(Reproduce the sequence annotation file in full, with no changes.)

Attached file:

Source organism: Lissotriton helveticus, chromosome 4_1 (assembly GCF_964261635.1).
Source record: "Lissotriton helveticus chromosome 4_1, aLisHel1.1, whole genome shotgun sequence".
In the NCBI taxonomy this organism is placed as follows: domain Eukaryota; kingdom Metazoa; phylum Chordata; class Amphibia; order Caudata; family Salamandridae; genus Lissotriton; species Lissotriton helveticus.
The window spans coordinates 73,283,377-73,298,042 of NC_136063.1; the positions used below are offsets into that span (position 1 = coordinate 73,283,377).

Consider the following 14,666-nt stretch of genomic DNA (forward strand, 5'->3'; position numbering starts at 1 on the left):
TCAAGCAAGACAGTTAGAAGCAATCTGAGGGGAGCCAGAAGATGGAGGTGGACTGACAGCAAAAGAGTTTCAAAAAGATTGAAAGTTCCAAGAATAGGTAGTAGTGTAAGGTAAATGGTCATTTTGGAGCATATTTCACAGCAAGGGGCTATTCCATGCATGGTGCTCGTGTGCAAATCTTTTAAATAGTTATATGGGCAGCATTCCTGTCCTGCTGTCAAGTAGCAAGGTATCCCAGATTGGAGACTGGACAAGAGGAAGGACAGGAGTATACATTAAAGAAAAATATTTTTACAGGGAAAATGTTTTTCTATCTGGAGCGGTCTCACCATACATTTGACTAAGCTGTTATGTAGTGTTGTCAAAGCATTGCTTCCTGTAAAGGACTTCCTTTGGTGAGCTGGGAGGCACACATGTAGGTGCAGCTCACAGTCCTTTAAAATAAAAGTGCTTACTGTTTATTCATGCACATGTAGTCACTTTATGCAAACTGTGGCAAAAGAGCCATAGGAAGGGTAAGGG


Source organism: Lissotriton helveticus, chromosome 4_1 (assembly GCF_964261635.1).
Source record: "Lissotriton helveticus chromosome 4_1, aLisHel1.1, whole genome shotgun sequence".
In the NCBI taxonomy this organism is placed as follows: domain Eukaryota; kingdom Metazoa; phylum Chordata; class Amphibia; order Caudata; family Salamandridae; genus Lissotriton; species Lissotriton helveticus.
The window spans coordinates 73,283,377-73,298,042 of NC_136063.1; the positions used below are offsets into that span (position 1 = coordinate 73,283,377).

Consider the following 14,666-nt stretch of genomic DNA (forward strand, 5'->3'; position numbering starts at 1 on the left):
TCAAGCAAGACAGTTAGAAGCAATCTGAGGGGAGCCAGAAGATGGAGGTGGACTGACAGCAAAAGAGTTTCAAAAAGATTGAAAGTTCCAAGAATAGGTAGTAGTGTAAGGTAAATGGTCATTTTGGAGCATATTTCACAGCAAGGGGCTATTCCATGCATGGTGCTCGTGTGCAAATCTTTTAAATAGTTATATGGGCAGCATTCCTGTCCTGCTGTCAAGTAGCAAGGTATCCCAGATTGGAGACTGGACAAGAGGAAGGACAGGAGTATACATTAAAGAAAAATATTTTTACAGGGAAAATGTTTTTCTATCTGGAGCGGTCTCACCATACATTTGACTAAGCTGTTATGTAGTGTTGTCAAAGCATTGCTTCCTGTAAAGGACTTCCTTTGGTGAGCTGGGAGGCACACATGTAGGTGCAGCTCACAGTCCTTTAAAATAAAAGTGCTTACTGTTTATTCATGCACATGTAGTCACTTTATGCAAACTGTGGCAAAAGAGCCATAGGAAGGGTAAGGG